< <  

Monday, January 26, 2015

  > >

Sts. Timothy & Titus

2 Timothy 1:1-8 or Titus 1:1-5
Psalm 96:1-3, 7-8, 10
Mark 3:22-30

View Readings
Similar Reflections

believing is seeing

"Promote their knowledge of the truth as our religion embodies it." —Titus 1:1

No matter how well or poorly I teach the Scriptures through this booklet, you can almost immediately at least double the insights you receive from reading the Scriptures for the daily Mass by deciding to share anything you receive. If you put any light you receive on the lampstand (Mk 4:21), you will receive more light. "In the measure you give you shall receive, and more besides" (Mk 4:24). Understanding the Bible is not so much a matter of intelligence, but of sharing.

To share the good news credibly though, we must live the Good News. Understanding the Bible is basically a matter of obeying it. Some people maintain they need to understand something before obeying it. With the Bible, however, we must obey it before we ever truly and deeply understand it. For example, we don't understand how Jesus is present in Holy Communion merely because we have read the Bible. The Bible doesn't explain this in detail. However, when we obey the Bible by doing the Last Supper in memory of Jesus (1 Cor 11:24-25), devoting ourselves "to the breaking of bread" (Acts 2:42), and sharing our faith in Jesus present in the Eucharist, then we receive amazing insights. We see the light and understand what the Bible means. Believing, living, and sharing is seeing.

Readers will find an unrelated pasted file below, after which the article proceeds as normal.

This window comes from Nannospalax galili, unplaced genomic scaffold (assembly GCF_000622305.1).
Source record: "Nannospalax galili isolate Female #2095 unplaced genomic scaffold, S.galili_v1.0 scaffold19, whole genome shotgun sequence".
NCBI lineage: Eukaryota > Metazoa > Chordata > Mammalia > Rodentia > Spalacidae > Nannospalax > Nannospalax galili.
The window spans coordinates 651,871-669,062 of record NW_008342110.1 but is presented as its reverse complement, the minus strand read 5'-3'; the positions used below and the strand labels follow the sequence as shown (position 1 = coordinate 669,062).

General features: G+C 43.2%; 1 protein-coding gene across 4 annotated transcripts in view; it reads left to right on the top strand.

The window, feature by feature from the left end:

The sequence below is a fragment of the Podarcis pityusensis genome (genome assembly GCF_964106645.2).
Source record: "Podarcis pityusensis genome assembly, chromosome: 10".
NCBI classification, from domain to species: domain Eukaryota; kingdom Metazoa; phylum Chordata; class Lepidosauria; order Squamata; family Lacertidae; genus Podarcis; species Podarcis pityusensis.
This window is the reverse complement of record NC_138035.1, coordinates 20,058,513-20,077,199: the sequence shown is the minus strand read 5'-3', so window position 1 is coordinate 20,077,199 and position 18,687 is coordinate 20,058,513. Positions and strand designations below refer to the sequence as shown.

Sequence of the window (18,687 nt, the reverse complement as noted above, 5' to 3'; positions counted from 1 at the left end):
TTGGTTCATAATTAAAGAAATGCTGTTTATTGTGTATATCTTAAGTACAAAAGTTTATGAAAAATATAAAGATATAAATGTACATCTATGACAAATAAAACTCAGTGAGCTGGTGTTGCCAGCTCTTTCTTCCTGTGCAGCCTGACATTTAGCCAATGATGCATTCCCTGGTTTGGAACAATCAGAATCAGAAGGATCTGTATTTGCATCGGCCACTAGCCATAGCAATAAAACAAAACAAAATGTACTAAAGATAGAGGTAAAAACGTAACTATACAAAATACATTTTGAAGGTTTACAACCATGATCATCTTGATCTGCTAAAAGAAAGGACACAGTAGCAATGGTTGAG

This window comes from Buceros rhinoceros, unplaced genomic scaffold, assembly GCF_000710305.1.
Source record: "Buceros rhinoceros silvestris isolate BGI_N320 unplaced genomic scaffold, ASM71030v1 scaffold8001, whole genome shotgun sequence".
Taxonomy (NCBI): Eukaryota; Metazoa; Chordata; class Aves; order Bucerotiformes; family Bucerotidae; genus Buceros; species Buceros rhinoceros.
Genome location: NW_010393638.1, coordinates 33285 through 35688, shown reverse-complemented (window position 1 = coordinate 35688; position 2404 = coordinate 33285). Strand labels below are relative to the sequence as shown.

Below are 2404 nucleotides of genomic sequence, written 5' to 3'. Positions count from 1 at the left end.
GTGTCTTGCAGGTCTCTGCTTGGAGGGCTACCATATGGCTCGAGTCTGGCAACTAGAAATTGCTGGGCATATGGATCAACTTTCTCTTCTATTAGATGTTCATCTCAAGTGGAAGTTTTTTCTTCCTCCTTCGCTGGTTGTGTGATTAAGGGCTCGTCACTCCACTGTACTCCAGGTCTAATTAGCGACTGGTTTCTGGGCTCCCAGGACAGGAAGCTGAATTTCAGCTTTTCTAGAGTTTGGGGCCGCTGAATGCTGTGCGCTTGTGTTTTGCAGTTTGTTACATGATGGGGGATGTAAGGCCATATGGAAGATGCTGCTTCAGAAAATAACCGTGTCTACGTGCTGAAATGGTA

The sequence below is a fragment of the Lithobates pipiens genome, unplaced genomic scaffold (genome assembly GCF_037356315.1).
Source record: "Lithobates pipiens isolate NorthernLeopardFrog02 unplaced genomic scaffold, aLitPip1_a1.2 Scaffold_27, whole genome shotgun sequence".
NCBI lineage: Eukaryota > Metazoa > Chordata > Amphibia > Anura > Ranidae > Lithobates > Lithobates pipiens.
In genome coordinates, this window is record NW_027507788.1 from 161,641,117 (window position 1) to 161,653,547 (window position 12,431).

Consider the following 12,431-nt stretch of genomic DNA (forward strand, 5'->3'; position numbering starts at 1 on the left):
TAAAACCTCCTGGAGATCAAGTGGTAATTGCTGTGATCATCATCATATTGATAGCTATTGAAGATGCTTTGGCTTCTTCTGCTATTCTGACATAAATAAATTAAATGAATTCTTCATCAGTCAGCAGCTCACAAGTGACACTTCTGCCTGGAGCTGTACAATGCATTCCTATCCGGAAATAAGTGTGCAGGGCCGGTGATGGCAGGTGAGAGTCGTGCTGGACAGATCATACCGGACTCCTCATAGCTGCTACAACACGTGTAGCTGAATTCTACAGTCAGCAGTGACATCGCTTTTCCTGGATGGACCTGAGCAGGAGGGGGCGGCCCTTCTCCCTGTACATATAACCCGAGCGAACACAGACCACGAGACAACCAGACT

Prayer:  Father, give me a deep faith in You by which I can understand You much more deeply.

Promise:  "I remind you to stir into flame the gift of God bestowed when my hands were laid on you. The Spirit God has given us is no cowardly Spirit, but rather One that makes us strong, loving, and wise." —2 Tm 1:6-7

Praise:  St. Titus was a powerful evangelistic missionary team member. Through Titus' encouragement, God gave St. Paul the strength and reinforcement to evangelize Macedonia (see 2 Cor 7:5-7).

Rescript:  †Most Reverend Joseph R. Binzer, Auxiliary Bishop, Vicar General of the Archdiocese of Cincinnati, June 30, 2014

The Nihil Obstat ("Permission to Publish") is a declaration that a book or pamphlet is considered to be free of doctrinal or moral error. It is not implied that those who have granted the Nihil Obstat agree with the contents, opinions, or statements expressed.